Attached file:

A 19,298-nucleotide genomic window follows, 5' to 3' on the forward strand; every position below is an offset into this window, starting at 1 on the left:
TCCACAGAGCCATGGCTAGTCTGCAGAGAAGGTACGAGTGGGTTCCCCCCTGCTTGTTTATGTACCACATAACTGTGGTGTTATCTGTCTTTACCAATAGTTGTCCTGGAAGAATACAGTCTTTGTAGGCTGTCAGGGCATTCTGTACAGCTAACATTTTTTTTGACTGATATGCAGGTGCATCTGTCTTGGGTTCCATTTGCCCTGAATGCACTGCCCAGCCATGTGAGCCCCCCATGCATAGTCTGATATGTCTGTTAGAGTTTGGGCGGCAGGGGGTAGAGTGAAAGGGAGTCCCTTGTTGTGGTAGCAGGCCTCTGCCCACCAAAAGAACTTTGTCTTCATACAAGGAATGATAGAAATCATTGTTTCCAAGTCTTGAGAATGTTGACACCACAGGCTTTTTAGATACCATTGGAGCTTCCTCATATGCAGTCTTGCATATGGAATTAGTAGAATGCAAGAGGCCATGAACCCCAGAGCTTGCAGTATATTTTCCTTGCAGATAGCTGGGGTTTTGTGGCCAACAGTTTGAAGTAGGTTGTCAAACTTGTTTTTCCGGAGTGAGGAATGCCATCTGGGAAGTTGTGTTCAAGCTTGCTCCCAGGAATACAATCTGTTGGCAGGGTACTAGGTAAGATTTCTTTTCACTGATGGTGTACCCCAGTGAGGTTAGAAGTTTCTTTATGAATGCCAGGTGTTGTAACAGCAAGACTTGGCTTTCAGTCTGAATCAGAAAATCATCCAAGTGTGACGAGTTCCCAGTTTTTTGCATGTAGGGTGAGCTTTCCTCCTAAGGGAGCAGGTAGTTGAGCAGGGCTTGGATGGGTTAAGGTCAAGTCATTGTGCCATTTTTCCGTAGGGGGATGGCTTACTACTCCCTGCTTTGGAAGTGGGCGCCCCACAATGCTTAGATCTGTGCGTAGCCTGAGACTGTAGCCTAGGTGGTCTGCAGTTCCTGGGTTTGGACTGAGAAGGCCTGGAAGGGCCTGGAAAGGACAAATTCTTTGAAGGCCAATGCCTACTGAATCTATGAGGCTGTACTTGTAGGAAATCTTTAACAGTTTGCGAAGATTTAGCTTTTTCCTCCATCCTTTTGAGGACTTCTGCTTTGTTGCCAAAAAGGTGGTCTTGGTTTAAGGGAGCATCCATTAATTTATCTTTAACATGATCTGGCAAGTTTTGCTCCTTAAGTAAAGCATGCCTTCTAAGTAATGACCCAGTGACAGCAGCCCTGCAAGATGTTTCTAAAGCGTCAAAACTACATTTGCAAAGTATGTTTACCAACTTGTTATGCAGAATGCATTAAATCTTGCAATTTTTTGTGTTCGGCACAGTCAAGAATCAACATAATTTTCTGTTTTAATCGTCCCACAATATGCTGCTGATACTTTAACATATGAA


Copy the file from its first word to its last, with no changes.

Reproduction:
A 19,298-nucleotide genomic window follows, 5' to 3' on the forward strand; every position below is an offset into this window, starting at 1 on the left:
TCCACAGAGCCATGGCTAGTCTGCAGAGAAGGTACGAGTGGGTTCCCCCCTGCTTGTTTATGTACCACATAACTGTGGTGTTATCTGTCTTTACCAATAGTTGTCCTGGAAGAATACAGTCTTTGTAGGCTGTCAGGGCATTCTGTACAGCTAACATTTTTTTTGACTGATATGCAGGTGCATCTGTCTTGGGTTCCATTTGCCCTGAATGCACTGCCCAGCCATGTGAGCCCCCCATGCATAGTCTGATATGTCTGTTAGAGTTTGGGCGGCAGGGGGTAGAGTGAAAGGGAGTCCCTTGTTGTGGTAGCAGGCCTCTGCCCACCAAAAGAACTTTGTCTTCATACAAGGAATGATAGAAATCATTGTTTCCAAGTCTTGAGAATGTTGACACCACAGGCTTTTTAGATACCATTGGAGCTTCCTCATATGCAGTCTTGCATATGGAATTAGTAGAATGCAAGAGGCCATGAACCCCAGAGCTTGCAGTATATTTTCCTTGCAGATAGCTGGGGTTTTGTGGCCAACAGTTTGAAGTAGGTTGTCAAACTTGTTTTTCCGGAGTGAGGAATGCCATCTGGGAAGTTGTGTTCAAGCTTGCTCCCAGGAATACAATCTGTTGGCAGGGTACTAGGTAAGATTTCTTTTCACTGATGGTGTACCCCAGTGAGGTTAGAAGTTTCTTTATGAATGCCAGGTGTTGTAACAGCAAGACTTGGCTTTCAGTCTGAATCAGAAAATCATCCAAGTGTGACGAGTTCCCAGTTTTTTGCATGTAGGGTGAGCTTTCCTCCTAAGGGAGCAGGTAGTTGAGCAGGGCTTGGATGGGTTAAGGTCAAGTCATTGTGCCATTTTTCCGTAGGGGGATGGCTTACTACTCCCTGCTTTGGAAGTGGGCGCCCCACAATGCTTAGATCTGTGCGTAGCCTGAGACTGTAGCCTAGGTGGTCTGCAGTTCCTGGGTTTGGACTGAGAAGGCCTGGAAGGGCCTGGAAAGGACAAATTCTTTGAAGGCCAATGCCTACTGAATCTATGAGGCTGTACTTGTAGGAAATCTTTAACAGTTTGCGAAGATTTAGCTTTTTCCTCCATCCTTTTGAGGACTTCTGCTTTGTTGCCAAAAAGGTGGTCTTGGTTTAAGGGAGCATCCATTAATTTATCTTTAACATGATCTGGCAAGTTTTGCTCCTTAAGTAAAGCATGCCTTCTAAGTAATGACCCAGTGACAGCAGCCCTGCAAGATGTTTCTAAAGCGTCAAAACTACATTTGCAAAGTATGTTTACCAACTTGTTATGCAGAATGCATTAAATCTTGCAATTTTTTGTGTTCGGCACAGTCAAGAATCAACATAATTTTCTGTTTTAATCGTCCCACAATATGCTGCTGATACTTTAACATATGAA